RABAT, March 8, 2012 (AFP) - UN women leaders on Thursday called for greater equality between the sexes as they marked International Women's Day amid demonstrations and marches for female rights.
"No country can claim to be entirely free from gender-based discrimination," Michele Bachelet, a former president of Chile who heads the newly-created UN Women agency, told AFP in Rabat.
"This inequality can be seen in persistent wage gaps and unequal opportunities... in forced child marriage and also in continuing violence against women in all of its forms."
She called for greater equality, especially in rural areas where inequality between men and women is "most marked," saying progress would help reduce the number of malnourished children.
UN leaders proposed to hold, for the first time in 20 years, a world conference on women in 2015, citing "the importance and relevance of women's issues for global progress."
US Secretary of State Hillary Clinton welcomed "enormous progress" on women's rights but warned that "challenges still remain."
The exclusion of women from politics and the economy remains the norm around the world, said Navi Pillay, the UN High Commissioner for Human Rights.
Official statistics show that women held just 19.3 percent of parliamentary seats around the world last year. And on the economic front, just 12 of the world's top 500 businesses are led by women.
Four out of five landowners are men, according to the Food and Agriculture Organisation, a UN body.
European Union Commissioner for Home Affairs Cecilia Malmstrom criticized the low number of women in European governments, while French euro-MP Sylvie Goulard noted that all European central bank directors were men.
In Europe, three women are heads of government -- in Germany, Denmark and Slovakia -- while men hold two thirds of seats in the European parliament.
In national parliaments, Sweden has the most women -- 44.7 percent -- while Hungary has just 8.8 percent.
Nicaragua's parliament on Thursday unanimously approved a law requiring political parties to have women account for at least half of their candidates in municipal elections.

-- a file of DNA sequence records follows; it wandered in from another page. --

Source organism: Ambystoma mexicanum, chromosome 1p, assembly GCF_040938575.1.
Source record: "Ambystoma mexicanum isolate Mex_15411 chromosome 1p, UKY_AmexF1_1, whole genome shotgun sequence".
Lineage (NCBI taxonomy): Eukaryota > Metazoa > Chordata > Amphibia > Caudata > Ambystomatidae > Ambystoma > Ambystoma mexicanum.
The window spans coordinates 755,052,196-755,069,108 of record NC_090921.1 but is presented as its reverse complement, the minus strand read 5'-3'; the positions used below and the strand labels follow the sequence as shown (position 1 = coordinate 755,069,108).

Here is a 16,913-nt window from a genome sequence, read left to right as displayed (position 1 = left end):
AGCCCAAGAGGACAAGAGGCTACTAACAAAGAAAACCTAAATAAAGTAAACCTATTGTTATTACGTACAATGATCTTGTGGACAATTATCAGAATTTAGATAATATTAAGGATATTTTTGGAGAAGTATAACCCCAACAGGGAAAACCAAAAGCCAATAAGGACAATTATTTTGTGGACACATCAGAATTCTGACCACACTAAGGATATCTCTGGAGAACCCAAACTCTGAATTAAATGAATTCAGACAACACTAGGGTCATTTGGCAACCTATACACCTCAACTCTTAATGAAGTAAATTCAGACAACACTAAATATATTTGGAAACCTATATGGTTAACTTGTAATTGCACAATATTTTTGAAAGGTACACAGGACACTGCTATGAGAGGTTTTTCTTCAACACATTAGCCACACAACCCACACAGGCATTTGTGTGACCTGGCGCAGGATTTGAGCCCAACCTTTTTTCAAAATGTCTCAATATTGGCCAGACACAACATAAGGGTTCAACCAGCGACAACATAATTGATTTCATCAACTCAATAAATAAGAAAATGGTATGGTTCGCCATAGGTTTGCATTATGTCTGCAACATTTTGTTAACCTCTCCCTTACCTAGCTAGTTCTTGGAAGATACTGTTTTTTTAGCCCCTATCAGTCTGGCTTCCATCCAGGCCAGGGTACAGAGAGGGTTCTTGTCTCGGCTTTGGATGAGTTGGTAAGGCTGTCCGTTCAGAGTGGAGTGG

Several hundred women demonstrated in Sarajevo in favour of greater female representation in politics. Quotas say women should hold at least 40 percent of elected posts in Bosnia, but the figure is just 17 percent, protesters say.
"When you read the laws on sexual equality adopted by Bosnia, it makes the country seem ideal for women, but it's just the opposite," said demonstrator Alma Budakovic in Sarajevo.
Thousands demonstrated outside parliament in Tunis to warn against any attempt by the new Islamist-dominated government to curtail their rights.
Parliament has begun discussing the new constitution amid calls by some Islamist parties for base it on religious Sharia law.
"I've come to tell our elected leaders that the rights of Tunisian women must be written into the constitution," said Jelila Bellalouna, a religious teacher in Tunis.
"I'm doing that for my five-year-old niece so that she won't be forced later to wear a veil. I want her to be as free as I have been."
Hundreds of women also marched through Cairo to demand the right to co-draft the country's new constitution.
"Women's rights are human rights!" read some banners.
In Spain, trade unions and women's organisations expressed concern that the current economic crisis, associated with forced savings in public spending, was having a negative impact on equal pay for women.
The federation of progressive women said equality should not be "an extra" when the country fell on hard times.
Hundreds of women in Mauritania held an unauthorized protest against rising food prices and inequality in access to jobs.
"No to price increases," "Give us food," chanted the protesters, who also denounced violence against women and demanded equality when seeking employment.
Food prices have not recovered after a 2008 food crisis sent costs soaring, and the country is among many in the Sahel belt facing hunger after poor rains last year caused crops to fail.
Several thousand women demonstrated across Gaza and the West Bank to call for the release of a female prisoner -- Hanaa al-Shalabi -- on hunger strike in an Israeli jail.
And in Argentina, hundreds turned out to demand the legalisation of abortion and an end to gender-based violence.